Microbiology in canine otitis externa 

Introduction

Otitis is a frequent problem in dogs - in many cases we deal with a recurrent problem.
Looking at the etiology we have to take into account bacterial infections, yeasts (Malassezia spp.), parasites (Otodectes cynotis as well as Demodex species) and foreign bodies. Less often we deal with neoplasia, allergies (especially food intolerance), autoimmune diseases or endocrinopathies that induce otitis, most commonly complicated by bacteria or yeasts. In contrast, cats rarely suffer from otitis externa. Most common cause in cats are parasites or allergic diseases including atopy and food intolerance.
Bacteriological and mycological examination is needed instead of routine application of antibiotics since a large percentage is complicated by yeast. An underlying cause always has to be considered in order to obtain a successful treatment.

Normal findings in the ear

Knowing about the normal bacteriological environment in the ear is crucial for the interpretation of bacteriological results. Staphylococci (especially Staphylococcus intermedius) and a-haemolytic Streptococci are frequently found in ears of dogs without clinical symptoms. Pseudomonas spp., Proteus spp., b-haemolytic Streptococci are rare in the healthy ear and their detection has to be discussed as prone to cause disease.

Malassezia spp. yeasts are found in healthy ears and on the skin, they can cause disease when the circumstances change towards warmer and more moist environment or primary lesions are present.

Microbiological findings in cases of otitis

Bacteriological examination
We looked at 903 samples for bacteria as well as yeasts. 93,0 % of the samples came from dogs, 7,0 % from cats. 79,0 % were bacteriologically positive. Most common was Staphylococcus (S.) intermedius (38,8 %), followed by ß-haemolytic Streptococci and the coagulase negative Staphylococci (S. haemolyticus, S. felis, S. epidermidis). Less frequently isolated were Pseudomonas aeruginosa, Proteus mirabilis, a-haemolytic Streptococci, Enterococcus spp., Escherichia coli, Enterobacter spp., Pasteurella spp. as well as Pseudomonas spp. In 38,6 % of the positive samples we isolated just one species (commonly S. intermedius, coagulase negative Staphylococci and Pseudomonas aeruginosa). Mixed cultures contained most often consisted b-haemolytic Streptococci together with S. intermedius, Proteus mirabilis or Pseudomonas aeruginosa.



Figure 1: Percentage of bacteriological and mycological isolates in swabs from ears (n = 903).

 
I

II

III

IV

V

VI
positive for bacteria

positive for yeast

positive for bacteria and yeast

positive for bacteria, not for yeast

positive for yeast, note for bacteria

completely negative
79,0%

61,6%

49,8%

29,2%

11,8%

9,2%

Therapy concepts for Otitis externa

For a successful management an intensive cleaning is essential especially in the first phase of therapy. A short term application of steroids initially helps reduce inflammation and pain. The application of other drugs thus is made easier and the ventilation of the ears is improved further due to reduced production of cerumen.

Resistograms of isolated bacteria species differ substancially for the most often used topical antimicrobial agents (see table 1 and 2). Gentamicin was the drug with best results for all of the most frequently isolated species; with ß-hemolytic Streptococci less than 50% efficacy was seen though. Especially for infections with Pseudomonas spp. an individually prepared resistogram is highly recommended.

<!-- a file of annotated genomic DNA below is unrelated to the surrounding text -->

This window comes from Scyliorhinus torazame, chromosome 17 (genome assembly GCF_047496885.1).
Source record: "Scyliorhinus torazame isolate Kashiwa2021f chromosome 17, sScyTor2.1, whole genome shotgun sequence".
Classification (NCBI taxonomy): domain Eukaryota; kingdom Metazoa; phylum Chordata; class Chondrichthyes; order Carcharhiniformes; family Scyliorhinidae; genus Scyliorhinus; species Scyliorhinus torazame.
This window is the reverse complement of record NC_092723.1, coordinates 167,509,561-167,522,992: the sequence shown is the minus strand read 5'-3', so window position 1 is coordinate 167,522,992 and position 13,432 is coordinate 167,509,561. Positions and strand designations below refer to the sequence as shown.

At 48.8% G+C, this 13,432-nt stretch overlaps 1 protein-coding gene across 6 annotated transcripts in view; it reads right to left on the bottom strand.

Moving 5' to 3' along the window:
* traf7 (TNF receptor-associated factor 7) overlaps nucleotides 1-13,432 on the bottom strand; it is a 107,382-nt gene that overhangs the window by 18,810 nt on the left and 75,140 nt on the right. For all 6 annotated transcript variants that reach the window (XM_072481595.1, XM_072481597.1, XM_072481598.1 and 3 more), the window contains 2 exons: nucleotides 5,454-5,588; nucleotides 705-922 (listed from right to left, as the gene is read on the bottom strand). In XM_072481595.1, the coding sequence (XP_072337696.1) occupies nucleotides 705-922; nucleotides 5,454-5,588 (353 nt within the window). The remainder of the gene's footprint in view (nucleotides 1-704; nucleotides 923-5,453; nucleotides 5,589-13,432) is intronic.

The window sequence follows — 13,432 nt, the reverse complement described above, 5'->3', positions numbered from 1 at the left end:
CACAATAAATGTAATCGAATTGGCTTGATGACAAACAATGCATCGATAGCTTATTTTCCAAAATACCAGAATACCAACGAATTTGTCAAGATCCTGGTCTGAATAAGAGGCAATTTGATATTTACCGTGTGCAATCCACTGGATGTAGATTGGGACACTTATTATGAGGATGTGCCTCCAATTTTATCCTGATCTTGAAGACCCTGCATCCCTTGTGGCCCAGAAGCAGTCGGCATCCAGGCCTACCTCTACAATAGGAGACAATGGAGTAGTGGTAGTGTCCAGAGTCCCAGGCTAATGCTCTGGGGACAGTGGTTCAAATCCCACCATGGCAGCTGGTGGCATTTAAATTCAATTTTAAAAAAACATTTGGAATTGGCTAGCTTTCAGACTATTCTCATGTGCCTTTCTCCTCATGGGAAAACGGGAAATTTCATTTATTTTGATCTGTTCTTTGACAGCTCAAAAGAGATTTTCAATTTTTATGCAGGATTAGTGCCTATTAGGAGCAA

Bacteria speciespotency in %Most potent drug
Staphylococcus
intermedius
 
 
96,2
69,6
61,9
1,7
Gentamicin
Chloramphenicol
Neomycin
Polymyxin B
ß-hemolytic
Streptococci

94,0
42,6
8,9
4,2
Chloramphenicol
Gentamicin
Polymyxin B
Neomycin
Pseudomonas
aeruginosa 

75,9
53,5
43,0
3,8
Gentamicin
Neomycin
Polymyxin B
Chloramphenicol
Proteus mirabilis


93,2
73,6
63,8
0,6
Gentamicin
Neomycin
Chloramphenicol
Polymyxin B
Escherichia coli


 
94,1
77,6
76,6
62,3
Gentamicin
Chloramphenicol
Neomycin
Polymyxin B

Table 1: most commonly isolated species and potency of drugs used topically in otitis externa

In the ear in general it is difficult to reach a substancial concentration of drugs given systemically. In severe cases this mode of application is the method of choice though. For all bacterial species frequently isolated from the ear Chinolones prooved to be the first choice drug.

 
  
Bacteria speciespotency in %Most potent drug
Staphylococcus
intermedius
94,9
91,5
78,1
Chinolones
Amoxicillin/Clavulanic acid
Cefalosporins(Cefaclor/Cefalexin)
ß-hemolytic
Streptococci 
97,2
93,4
51,4
Chinolones
Amoxicillin/Clavulanic acid
Cefalosporine (Cefaclor/Cefalexin)
Pseudomonas
aeruginosa
74,9
0,6
0,3
Chinolones
Amoxicillin/Clavulanic acid
Cefalosporine (Cefaclor/Cefalexin)
Proteus mirabilis

89,3
82,2
37,8
Chinolones
Amoxicillin/Clavulanic acid
Cefalosporine (Cefaclor/Cefalexin)
Escherichia coli

91,9
13,4
6,9
Chinolones
Amoxicillin/Clavulanic acid
Cefalosporine (Cefaclor/Cefalexin)

Table 2: most commonly isolated species and potency of drugs used systemically in otitis externa

The commonly used drugs Econazol, Miconazol, Ketokonazol and Amphotericin B prooved to be effective in all cases of Malassezia pachydermatis examined. Nystatin and Clotrimazol were of less efficacy. Flucytosin and Natamycin should be avoided in the treatment of Malassezia otitis (see table 3).

 
Antimycotic drugSensitive Resistent Intermediate
Econazol164 00
Ketokonazol16400
Miconazol16400
Amphotericin B16400
Nystatin15806
Clotrimazol15491
Flucytosin01640
Natamycin01640

Table 3: Antimycotic drugs used in Otitis externa and their efficacy against Malassezia pachydermatis (n = 164).







 

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